The surprise runaway winner of Thailand's election, the Pheu Thai party, says it has agreed to form a coalition with four smaller parties.The party - led by by Yingluck Shinawatra, sister of ousted PM Thaksin Shinawatra - won a clear majority with an estimated 265 seats.
Prime Minister Abhisit Vejjajiva has announced his resignation as leader of the Democrats, which won 160 seats.
The outgoing defence minister said the powerful army would accept the result.
Ms Yingluck, who has no previous political experience, said Pheu Thai and four other parties had "agreed to work together to run the country and solve people's problems".
"The first urgent issue is how to achieve reconciliation," she said.
Mr Thaksin was ousted by a military coup in 2006, and critics of his sister say she is a proxy for him.
But speaking from Dubai, where he lives in self-imposed exile to avoid a jail sentence for corruption, Mr Thaksin has said he does not want to return to Thai politics.
"I've been with the party too long, and I really want to retire," he said.
Mr Thaksin said he was proud of his sister and that he would give Pheu Thai "whatever advice they may need", but that the Thai people were "in good hands".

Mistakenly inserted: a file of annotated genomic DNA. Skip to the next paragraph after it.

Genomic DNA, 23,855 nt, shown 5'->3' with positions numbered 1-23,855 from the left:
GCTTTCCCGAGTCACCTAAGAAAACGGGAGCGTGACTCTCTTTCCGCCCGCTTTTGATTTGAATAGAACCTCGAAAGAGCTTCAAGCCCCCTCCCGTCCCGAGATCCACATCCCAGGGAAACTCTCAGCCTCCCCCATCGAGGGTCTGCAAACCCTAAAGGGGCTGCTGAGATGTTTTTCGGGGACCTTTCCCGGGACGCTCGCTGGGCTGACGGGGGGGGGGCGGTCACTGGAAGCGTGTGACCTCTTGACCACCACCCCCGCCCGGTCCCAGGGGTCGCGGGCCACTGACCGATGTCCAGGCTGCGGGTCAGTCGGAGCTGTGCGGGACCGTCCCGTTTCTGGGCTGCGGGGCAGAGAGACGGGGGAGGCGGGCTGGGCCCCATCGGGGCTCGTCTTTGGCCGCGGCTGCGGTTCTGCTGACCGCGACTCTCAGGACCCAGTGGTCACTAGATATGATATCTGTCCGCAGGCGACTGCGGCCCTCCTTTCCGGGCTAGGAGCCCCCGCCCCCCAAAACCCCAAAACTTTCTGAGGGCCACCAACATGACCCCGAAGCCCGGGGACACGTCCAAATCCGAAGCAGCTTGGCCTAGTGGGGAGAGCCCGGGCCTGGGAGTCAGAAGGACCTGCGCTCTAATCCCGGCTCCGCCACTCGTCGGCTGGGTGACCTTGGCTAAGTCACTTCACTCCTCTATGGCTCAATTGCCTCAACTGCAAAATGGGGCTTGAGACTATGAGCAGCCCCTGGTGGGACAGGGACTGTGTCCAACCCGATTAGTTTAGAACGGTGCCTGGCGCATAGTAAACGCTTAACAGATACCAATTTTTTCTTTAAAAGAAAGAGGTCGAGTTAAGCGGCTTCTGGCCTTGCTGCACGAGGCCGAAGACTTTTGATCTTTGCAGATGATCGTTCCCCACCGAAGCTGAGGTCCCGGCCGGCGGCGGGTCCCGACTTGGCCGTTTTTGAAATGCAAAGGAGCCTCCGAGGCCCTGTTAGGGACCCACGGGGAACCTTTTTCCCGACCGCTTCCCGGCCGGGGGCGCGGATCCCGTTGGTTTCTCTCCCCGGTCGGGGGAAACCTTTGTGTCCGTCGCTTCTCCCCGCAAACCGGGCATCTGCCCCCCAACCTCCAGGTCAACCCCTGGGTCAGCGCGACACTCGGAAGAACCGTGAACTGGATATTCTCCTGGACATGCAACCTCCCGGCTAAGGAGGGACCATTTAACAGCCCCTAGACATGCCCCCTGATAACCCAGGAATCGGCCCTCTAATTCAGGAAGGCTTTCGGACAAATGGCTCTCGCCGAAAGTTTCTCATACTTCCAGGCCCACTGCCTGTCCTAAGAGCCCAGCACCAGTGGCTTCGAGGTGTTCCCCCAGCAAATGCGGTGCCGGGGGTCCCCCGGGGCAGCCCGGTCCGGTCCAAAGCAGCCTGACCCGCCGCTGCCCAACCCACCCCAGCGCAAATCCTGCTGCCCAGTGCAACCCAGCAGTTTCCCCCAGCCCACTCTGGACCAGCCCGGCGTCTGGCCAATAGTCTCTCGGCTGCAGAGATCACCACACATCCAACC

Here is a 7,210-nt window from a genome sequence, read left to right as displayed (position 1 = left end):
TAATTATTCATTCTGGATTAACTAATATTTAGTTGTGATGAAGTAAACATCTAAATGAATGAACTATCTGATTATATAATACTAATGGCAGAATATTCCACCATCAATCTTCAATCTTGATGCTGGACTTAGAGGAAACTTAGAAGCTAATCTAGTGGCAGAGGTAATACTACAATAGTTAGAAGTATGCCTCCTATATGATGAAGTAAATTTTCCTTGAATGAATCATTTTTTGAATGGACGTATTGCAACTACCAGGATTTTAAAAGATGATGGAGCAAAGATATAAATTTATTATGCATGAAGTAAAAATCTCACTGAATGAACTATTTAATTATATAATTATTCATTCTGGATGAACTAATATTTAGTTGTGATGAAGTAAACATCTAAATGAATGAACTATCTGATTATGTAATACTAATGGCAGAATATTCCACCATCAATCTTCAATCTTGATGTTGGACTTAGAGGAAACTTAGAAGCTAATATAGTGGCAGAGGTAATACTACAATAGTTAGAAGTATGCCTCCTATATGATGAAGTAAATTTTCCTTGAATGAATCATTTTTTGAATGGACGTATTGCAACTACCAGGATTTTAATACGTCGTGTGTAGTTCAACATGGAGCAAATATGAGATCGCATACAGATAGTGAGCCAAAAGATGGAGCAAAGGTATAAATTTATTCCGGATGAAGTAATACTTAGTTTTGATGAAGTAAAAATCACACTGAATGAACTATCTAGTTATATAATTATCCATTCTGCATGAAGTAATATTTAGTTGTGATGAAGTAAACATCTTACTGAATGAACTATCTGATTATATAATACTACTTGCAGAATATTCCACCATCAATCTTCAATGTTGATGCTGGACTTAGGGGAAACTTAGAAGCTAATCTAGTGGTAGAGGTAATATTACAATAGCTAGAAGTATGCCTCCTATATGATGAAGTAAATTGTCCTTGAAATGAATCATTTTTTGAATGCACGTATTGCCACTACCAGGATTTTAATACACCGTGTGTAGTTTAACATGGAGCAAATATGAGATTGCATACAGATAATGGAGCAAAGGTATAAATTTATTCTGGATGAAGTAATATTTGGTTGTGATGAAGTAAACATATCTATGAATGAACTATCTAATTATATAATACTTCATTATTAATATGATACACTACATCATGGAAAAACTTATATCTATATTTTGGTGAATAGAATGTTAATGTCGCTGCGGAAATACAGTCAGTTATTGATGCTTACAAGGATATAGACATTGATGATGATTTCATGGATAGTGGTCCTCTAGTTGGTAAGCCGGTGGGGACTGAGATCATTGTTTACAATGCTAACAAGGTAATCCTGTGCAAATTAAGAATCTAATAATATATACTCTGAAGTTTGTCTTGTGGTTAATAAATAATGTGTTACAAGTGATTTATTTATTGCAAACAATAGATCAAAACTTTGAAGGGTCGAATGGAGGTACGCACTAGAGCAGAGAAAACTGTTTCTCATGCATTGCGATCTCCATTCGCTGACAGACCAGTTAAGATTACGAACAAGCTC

'Victory of the people' He said Ms Yingluck's lack of experience could be an advantage, saying a "clean slate" was useful at times in politics.
With nearly all votes counted, Ms Yingluck's Pheu Thai has a clear majority with 265 seats and Prime Minister Abhisit Vejjajiva's Democrats 159.
The coalition will together have an estimated 299 seats, effectively controlling about 60% of parliament.
The election results pave the way for Ms Yingluck, a 44-year-old business executive, to become Thailand's first female prime minister and the fifth person to hold the post since her brother.
As the results emerged on Sunday night, she said the result was "a victory of the people" and that the party was "ready to deliver on all of the policies that we have announced".
The BBC's Karishma Vaswani in Bangkok says the coalition is being seen as a clever move in Thailand, as it will make it easier for Ms Yingluck to push through reforms promised during her election campaign and create a sense of stability.
However, there are fears of further turbulence ahead for Thailand, our correspondent says, and concerns of how the influential military might react.
The outgoing Defence Minister Gen Prawit Wongsuwan said he had spoken to army leaders who said they would accept the result and had "never entertained any idea of doing anything that will damage the country".
The army chief has dismissed speculation of a military coup but, says our correspondent, Thailand's generals have made such promises before, and much depends on whether Mr Thaksin does decide to stay away.